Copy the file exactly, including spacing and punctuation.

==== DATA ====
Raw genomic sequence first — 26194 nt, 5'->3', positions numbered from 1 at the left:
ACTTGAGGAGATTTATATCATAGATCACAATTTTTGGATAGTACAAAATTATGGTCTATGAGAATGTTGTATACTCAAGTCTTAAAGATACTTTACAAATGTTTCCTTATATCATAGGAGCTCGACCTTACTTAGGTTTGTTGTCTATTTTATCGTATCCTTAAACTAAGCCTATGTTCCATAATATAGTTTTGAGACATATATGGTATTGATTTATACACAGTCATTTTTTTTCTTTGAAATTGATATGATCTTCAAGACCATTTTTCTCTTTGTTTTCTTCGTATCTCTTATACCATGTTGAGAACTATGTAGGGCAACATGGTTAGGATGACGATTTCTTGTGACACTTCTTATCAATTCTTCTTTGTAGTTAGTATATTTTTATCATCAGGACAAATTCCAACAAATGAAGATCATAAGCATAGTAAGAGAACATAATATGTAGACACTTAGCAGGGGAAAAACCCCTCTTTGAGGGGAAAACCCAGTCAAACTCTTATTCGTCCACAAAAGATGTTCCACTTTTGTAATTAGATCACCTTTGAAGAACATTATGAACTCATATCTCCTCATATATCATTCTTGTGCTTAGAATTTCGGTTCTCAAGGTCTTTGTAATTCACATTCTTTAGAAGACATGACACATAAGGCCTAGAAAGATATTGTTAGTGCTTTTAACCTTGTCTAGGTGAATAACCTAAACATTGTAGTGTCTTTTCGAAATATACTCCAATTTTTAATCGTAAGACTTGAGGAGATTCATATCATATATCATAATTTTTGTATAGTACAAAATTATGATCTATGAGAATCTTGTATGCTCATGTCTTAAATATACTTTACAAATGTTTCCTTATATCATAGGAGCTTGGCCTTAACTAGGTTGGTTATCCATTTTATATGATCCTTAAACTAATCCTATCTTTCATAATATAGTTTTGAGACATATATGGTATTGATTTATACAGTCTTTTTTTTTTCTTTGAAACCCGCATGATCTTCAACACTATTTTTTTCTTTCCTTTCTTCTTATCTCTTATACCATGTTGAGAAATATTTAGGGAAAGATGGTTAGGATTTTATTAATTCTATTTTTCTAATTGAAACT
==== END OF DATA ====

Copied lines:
Raw genomic sequence first — 26194 nt, 5'->3', positions numbered from 1 at the left:
ACTTGAGGAGATTTATATCATAGATCACAATTTTTGGATAGTACAAAATTATGGTCTATGAGAATGTTGTATACTCAAGTCTTAAAGATACTTTACAAATGTTTCCTTATATCATAGGAGCTCGACCTTACTTAGGTTTGTTGTCTATTTTATCGTATCCTTAAACTAAGCCTATGTTCCATAATATAGTTTTGAGACATATATGGTATTGATTTATACACAGTCATTTTTTTTCTTTGAAATTGATATGATCTTCAAGACCATTTTTCTCTTTGTTTTCTTCGTATCTCTTATACCATGTTGAGAACTATGTAGGGCAACATGGTTAGGATGACGATTTCTTGTGACACTTCTTATCAATTCTTCTTTGTAGTTAGTATATTTTTATCATCAGGACAAATTCCAACAAATGAAGATCATAAGCATAGTAAGAGAACATAATATGTAGACACTTAGCAGGGGAAAAACCCCTCTTTGAGGGGAAAACCCAGTCAAACTCTTATTCGTCCACAAAAGATGTTCCACTTTTGTAATTAGATCACCTTTGAAGAACATTATGAACTCATATCTCCTCATATATCATTCTTGTGCTTAGAATTTCGGTTCTCAAGGTCTTTGTAATTCACATTCTTTAGAAGACATGACACATAAGGCCTAGAAAGATATTGTTAGTGCTTTTAACCTTGTCTAGGTGAATAACCTAAACATTGTAGTGTCTTTTCGAAATATACTCCAATTTTTAATCGTAAGACTTGAGGAGATTCATATCATATATCATAATTTTTGTATAGTACAAAATTATGATCTATGAGAATCTTGTATGCTCATGTCTTAAATATACTTTACAAATGTTTCCTTATATCATAGGAGCTTGGCCTTAACTAGGTTGGTTATCCATTTTATATGATCCTTAAACTAATCCTATCTTTCATAATATAGTTTTGAGACATATATGGTATTGATTTATACAGTCTTTTTTTTTTCTTTGAAACCCGCATGATCTTCAACACTATTTTTTTCTTTCCTTTCTTCTTATCTCTTATACCATGTTGAGAAATATTTAGGGAAAGATGGTTAGGATTTTATTAATTCTATTTTTCTAATTGAAACT